I’ve only ever had lovely wine from Piazzo and the Piazzo Aiman is the perfect illustration of the powers of this winery. It is the real deal with the tar n roses, cherries and a hint of liquorice. The palate is savoury, leather, earthy, a waft of pepper and of course, a fair whack of dry tannins. What is amazing is that it is all in balance and is ready to drink now.
While I have no doubt Piazzo Aiman will improve for many years, it is just a delicious drink from the second you pull cork. Pair Piazzo Aiman with mushroom risotto.
Piazzo Aiman Langhe Nebbiolo 2020, and all wines are eligible for at least 5% off any six bottles. And 10% off any 12 bottles. Some wines will be at a more significant discount and not subject to further discounts.
Newlyweds Armando and Gemma Piazzo started buying and preparing land in the Langhe in the 1960s. Their first release was 1979 Barbaresco. Now they have 70 hectares across Piedmont, showcasing many of the local varieties with a couple of the international grapes made too.
Piazzo Aiman Langhe Nebbiolo 2020 Winery Notes
“The Piedmontese term Aiman recalls softness and fluffy sensations which, in this case, caress the palate in a new and (re)fined sip.
The new 2020 vintage presents the Langhe Nebbiolo in a partially renewed style and concept: the varietal aromas of flowers and fruits remain intense and fine, enhanced by the fermentation at low temperatures.
The real news is the aging in large vats: the tannins soften and are well integrated in an elegant and soft sip liven up by the typical freshness of Nebbiolo.”
A recent ‘catch-all’ addition that allows greater flexibility to producers in the established DOC & DOCG regions (such as Barolo and Barbaresco). Used by producers wanting to blend native with international varieties, experiment with aging lengths and newer winemaking practices.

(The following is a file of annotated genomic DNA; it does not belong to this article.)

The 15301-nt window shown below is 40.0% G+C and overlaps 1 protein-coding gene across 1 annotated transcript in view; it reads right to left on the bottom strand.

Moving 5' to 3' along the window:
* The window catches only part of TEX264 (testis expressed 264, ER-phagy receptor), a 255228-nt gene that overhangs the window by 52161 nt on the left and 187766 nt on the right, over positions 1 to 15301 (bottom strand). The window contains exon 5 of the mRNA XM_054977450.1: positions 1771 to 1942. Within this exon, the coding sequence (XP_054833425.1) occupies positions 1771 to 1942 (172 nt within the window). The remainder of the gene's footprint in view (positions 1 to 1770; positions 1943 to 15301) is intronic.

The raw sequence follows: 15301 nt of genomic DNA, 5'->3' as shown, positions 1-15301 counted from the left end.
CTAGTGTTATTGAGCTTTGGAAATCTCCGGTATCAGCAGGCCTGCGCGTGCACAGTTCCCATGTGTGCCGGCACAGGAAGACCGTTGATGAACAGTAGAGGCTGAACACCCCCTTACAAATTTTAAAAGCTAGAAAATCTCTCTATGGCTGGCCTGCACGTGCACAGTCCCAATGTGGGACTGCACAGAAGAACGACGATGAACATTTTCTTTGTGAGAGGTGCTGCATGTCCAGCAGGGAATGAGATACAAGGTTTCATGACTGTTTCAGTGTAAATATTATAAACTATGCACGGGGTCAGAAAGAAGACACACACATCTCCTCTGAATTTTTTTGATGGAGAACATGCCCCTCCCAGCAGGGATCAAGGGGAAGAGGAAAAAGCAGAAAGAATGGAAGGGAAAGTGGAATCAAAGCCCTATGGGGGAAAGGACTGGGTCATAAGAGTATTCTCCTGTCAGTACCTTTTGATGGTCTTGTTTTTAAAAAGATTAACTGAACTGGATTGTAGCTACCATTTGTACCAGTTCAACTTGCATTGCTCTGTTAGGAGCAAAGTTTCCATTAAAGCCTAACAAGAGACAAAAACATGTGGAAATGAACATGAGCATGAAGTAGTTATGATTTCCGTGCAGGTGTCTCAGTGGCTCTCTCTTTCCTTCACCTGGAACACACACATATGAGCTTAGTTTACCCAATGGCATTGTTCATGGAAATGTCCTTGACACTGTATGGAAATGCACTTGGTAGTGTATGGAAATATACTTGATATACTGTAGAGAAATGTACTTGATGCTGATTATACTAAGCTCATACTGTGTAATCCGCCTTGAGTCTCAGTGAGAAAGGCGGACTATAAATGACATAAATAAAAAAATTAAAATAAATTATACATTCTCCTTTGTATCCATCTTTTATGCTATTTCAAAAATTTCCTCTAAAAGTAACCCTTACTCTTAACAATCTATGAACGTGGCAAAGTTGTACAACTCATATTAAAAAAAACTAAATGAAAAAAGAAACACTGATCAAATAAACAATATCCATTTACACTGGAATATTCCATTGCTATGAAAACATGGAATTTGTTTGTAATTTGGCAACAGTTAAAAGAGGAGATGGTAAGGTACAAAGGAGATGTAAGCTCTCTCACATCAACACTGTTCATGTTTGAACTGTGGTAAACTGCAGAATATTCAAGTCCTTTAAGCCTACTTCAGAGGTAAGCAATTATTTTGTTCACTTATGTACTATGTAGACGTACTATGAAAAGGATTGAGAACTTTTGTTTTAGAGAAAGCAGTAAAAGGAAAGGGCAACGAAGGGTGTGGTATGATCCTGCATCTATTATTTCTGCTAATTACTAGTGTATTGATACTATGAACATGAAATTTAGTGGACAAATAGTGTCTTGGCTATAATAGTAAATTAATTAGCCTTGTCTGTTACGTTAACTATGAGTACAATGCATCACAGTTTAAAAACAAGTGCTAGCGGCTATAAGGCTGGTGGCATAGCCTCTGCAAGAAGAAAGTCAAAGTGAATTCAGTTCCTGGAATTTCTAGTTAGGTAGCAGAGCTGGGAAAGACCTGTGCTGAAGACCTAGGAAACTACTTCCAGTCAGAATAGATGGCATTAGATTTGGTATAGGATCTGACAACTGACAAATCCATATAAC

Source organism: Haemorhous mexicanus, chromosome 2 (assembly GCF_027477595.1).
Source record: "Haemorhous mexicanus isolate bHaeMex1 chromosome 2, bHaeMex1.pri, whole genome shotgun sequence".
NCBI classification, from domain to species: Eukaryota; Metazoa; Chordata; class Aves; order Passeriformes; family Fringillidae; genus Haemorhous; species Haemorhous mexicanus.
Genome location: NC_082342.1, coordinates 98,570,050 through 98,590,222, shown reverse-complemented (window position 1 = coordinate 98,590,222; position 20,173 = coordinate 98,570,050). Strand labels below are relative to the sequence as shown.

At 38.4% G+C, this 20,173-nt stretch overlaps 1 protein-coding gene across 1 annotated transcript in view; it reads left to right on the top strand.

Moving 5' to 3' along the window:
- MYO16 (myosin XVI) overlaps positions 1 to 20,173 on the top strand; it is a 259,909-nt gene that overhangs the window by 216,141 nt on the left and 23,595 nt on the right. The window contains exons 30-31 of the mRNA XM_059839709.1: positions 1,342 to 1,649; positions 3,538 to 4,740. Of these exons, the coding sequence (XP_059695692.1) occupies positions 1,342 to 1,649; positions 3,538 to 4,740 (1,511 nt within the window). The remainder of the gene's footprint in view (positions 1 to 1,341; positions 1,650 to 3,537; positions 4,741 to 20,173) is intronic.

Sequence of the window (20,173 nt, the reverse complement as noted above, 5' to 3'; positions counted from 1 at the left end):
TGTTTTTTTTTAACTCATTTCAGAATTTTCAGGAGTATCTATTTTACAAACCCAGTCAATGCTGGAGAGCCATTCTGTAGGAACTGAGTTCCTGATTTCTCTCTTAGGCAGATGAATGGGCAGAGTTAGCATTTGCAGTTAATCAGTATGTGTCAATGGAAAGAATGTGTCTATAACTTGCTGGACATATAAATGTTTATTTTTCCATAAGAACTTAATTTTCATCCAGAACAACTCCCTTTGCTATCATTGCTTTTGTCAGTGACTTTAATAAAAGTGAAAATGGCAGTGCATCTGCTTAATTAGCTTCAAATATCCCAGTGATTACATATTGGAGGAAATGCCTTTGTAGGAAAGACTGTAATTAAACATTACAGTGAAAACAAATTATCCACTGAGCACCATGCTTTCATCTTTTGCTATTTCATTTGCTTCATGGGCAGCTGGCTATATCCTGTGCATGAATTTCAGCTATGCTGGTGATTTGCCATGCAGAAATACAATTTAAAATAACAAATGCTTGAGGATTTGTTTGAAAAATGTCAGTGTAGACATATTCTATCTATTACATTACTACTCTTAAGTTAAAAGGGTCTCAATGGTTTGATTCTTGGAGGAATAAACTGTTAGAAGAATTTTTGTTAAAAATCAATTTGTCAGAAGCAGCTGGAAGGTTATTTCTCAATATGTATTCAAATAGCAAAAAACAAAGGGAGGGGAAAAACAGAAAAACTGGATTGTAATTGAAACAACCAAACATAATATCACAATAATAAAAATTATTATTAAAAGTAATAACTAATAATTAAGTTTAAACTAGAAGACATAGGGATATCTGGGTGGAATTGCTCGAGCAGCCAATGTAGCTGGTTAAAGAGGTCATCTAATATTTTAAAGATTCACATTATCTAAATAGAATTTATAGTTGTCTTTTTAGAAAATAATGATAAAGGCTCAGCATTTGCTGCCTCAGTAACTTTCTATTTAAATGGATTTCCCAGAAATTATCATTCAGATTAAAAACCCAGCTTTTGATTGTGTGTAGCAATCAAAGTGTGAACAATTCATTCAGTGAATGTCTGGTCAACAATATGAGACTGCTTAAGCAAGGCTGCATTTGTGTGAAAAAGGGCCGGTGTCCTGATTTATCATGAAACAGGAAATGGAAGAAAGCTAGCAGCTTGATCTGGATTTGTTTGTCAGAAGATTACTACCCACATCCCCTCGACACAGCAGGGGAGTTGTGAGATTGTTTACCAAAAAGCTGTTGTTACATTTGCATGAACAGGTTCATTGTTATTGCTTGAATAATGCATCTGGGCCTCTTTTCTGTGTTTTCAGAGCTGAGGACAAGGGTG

They are famously producing long-lived red wines. Light of colour, but abundant in tannin. Barolo and Barbaresco are the pinnacles of Nebbiolo. But many local and international regions are catching up. Typical flavours include tar, roses, anise, cherry, blackberry and truffle.
There are 1000s and 1000s of grapes in Italy. There are sub-alpine cool-climate regions in the North, and Sun-baked vineyards in the South. Add to that, volcanoes and many cultures within one Country. You could struggle to find anything uniform about the wines. The best of the best include Tuscan reds from Sangiovese or Cabernet. Nebbiolo from Piedmont, especially Barolo and Barbaresco. The aromatic whites of NE Italy from Garganega, Pinot Grigio, and numerous crazy blends. The volcanic wines of Mt Etna in Sicily. And many more.
The only generalisation I will make is that a lot of Italian wine is undervalued when compared to a similar French style.
Wine is the result you get from fermented grape juice. There is proof of wine production dating back 8000 years ago. Fashions, innovations and many other factors have influenced the way wine has evolved over the years.
The wine grape is special. It contains everything you need to make grape wine except for the yeast, which lives on the outside of the skins.
Human inputs can influence the final product, including the viticulture (growing) choices. And the winemaker can shape the wine to a point too.
The best wines of the world often refer to terroir. Terroir is a French term that refers to all the climatic, geological and topographical influences on a specific piece of land. And it is true that neighbouring vineyards, grown identically, can taste noticeably different.
Fun fact; most of the colour for wines comes from the skins. There are only a handful of grapes that have red juice. Alicante is the most well known of these grapes.
By macerating the juice on the skins, the wine gains tannins, and flavours. Certain compounds change the chemistry of the wine too.
Red wines tend to have higher alcohol. More tannin and more oak flavours compared to other styles of wine. But the thousands of grapes and terroirs they grow in influence this.
The Wine Depository
I, Phil, have been running The Wine Depository since 2011. The Wine Depository exists to make sure you are drinking the good wines. You can browse and pick what is interesting to you. Or you can make contact with me. I’ll make sure you get what you want, to your palate, to your budget and to your door.